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SCIENTIFIC NAME: CLASS: CHONDRICHTHYES; SUBCLASS: ELASMOBRANCHII; SUPERORDER: BATIODEA
LOCATION: MOSTLY IN TROPICAL AND SUBTROPICAL COASTAL WATERS, ALTHOUGH A FEW SPECIES LIVE IN DEEPER OPEN SEA, AND A VERY FEW IN BRACKISH, OR FRESHWATER. MOST SPECIES PREFER WARM WATERS AND CORAL REEFS.
RECOGNITION FEATURES: UNIQUE FLAT-BODIES AND LONG TAIL MAKE THESE ANIMALS EASILY RECOGNIZABLE.
One of the most graceful and unique species in the underwater world is the batoideaŚmore commonly known as ray. The term "ray" is a catch-all phrase and includes skates, stingrays, manta rays, butterfly rays, round rays, eagle rays, guitarfish, and many others. In all, there are 500 species that are included in the superorder batoidea.
Rays are boneless animals, whose bodies are supported by a durable and pliable cartilage, much like sharks. In fact, rays are extremely similar genetically to sharks. Like sharks, rays have a unique electrical sensory system they use to detect food and predators. Unlike sharks, who do not move their pectoral fins for propulsion, most rays use these fins (called wings on rays) as their primary means of locomotion. Most rays use these, along with a wave-like motion throughout their bodies for movement. Many species of rays have extremely strong jaws which are used to catch and crush crustaceans, the main source of food for many species. Manta rays, the largest species, are filter feeders who survive on plankton.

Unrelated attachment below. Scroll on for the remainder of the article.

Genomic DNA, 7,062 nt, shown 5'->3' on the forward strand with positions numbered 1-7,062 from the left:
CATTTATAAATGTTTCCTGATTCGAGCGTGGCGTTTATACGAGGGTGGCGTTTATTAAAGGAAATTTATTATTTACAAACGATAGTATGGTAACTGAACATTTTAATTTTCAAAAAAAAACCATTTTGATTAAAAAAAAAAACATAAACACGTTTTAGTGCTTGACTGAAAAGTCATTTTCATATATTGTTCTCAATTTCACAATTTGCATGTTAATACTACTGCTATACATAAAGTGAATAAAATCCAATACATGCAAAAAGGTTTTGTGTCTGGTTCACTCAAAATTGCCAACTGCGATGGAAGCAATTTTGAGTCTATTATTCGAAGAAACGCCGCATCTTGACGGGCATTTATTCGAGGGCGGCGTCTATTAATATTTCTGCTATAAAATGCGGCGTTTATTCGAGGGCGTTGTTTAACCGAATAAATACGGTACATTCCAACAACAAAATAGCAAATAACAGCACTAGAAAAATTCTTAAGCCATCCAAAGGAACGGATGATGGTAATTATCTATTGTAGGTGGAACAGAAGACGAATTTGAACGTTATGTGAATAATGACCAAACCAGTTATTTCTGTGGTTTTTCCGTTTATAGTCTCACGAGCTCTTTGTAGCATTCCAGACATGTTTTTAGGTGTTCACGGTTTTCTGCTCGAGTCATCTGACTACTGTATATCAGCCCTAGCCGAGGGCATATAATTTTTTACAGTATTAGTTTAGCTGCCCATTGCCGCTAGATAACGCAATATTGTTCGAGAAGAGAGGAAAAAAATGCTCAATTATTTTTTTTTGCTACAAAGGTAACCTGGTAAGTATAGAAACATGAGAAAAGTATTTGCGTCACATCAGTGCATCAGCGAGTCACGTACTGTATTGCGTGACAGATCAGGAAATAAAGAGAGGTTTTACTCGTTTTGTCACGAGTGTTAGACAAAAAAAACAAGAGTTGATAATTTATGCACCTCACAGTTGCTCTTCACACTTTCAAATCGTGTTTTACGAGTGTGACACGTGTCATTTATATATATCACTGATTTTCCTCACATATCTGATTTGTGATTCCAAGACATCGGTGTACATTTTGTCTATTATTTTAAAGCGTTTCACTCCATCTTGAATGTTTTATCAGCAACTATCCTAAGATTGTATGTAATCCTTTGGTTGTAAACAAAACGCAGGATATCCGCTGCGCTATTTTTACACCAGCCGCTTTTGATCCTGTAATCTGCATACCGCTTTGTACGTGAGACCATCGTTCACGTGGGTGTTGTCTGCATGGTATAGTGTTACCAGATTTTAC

Different species have highly developed defense mechanisms. Stingrays and some eagle rays have a long tail containing a toxic substance which is painful to humans and other larger animals, but rarely deadly. The stinging rays are not aggressive, and despite something of a reputation as a dangerous animal, typically will flee from disturbances, rather than attack or even defend themselves. People who are stung by rays typically step directly on the animal, thus provoking the response. Many rays have camouflage patterns which help them to blend in along the ocean floor, and quite a few spend their time covered with sand, quietly resting on the bottom. Electric rays have organs located in their wings, which can produce a shock of up to 200 volts to frighten off would-be attackers. Sharks are the main predator for most species of rays.
Most rays live in shallow, coastal waters and are often found near coral reefs. As manta rays have developed, they have adapted to survive in the open seas (although also living in shallow waters and reefs), and are the largest of all the rays. The largest specimen even recorded was 7.6 meters in width, and weighed in at roughly 3000 kg. Contrasted with one of the smaller species, the rough eagle ray, which typically measure around 80 cm, one can see that the sizes of rays differs greatly between the species.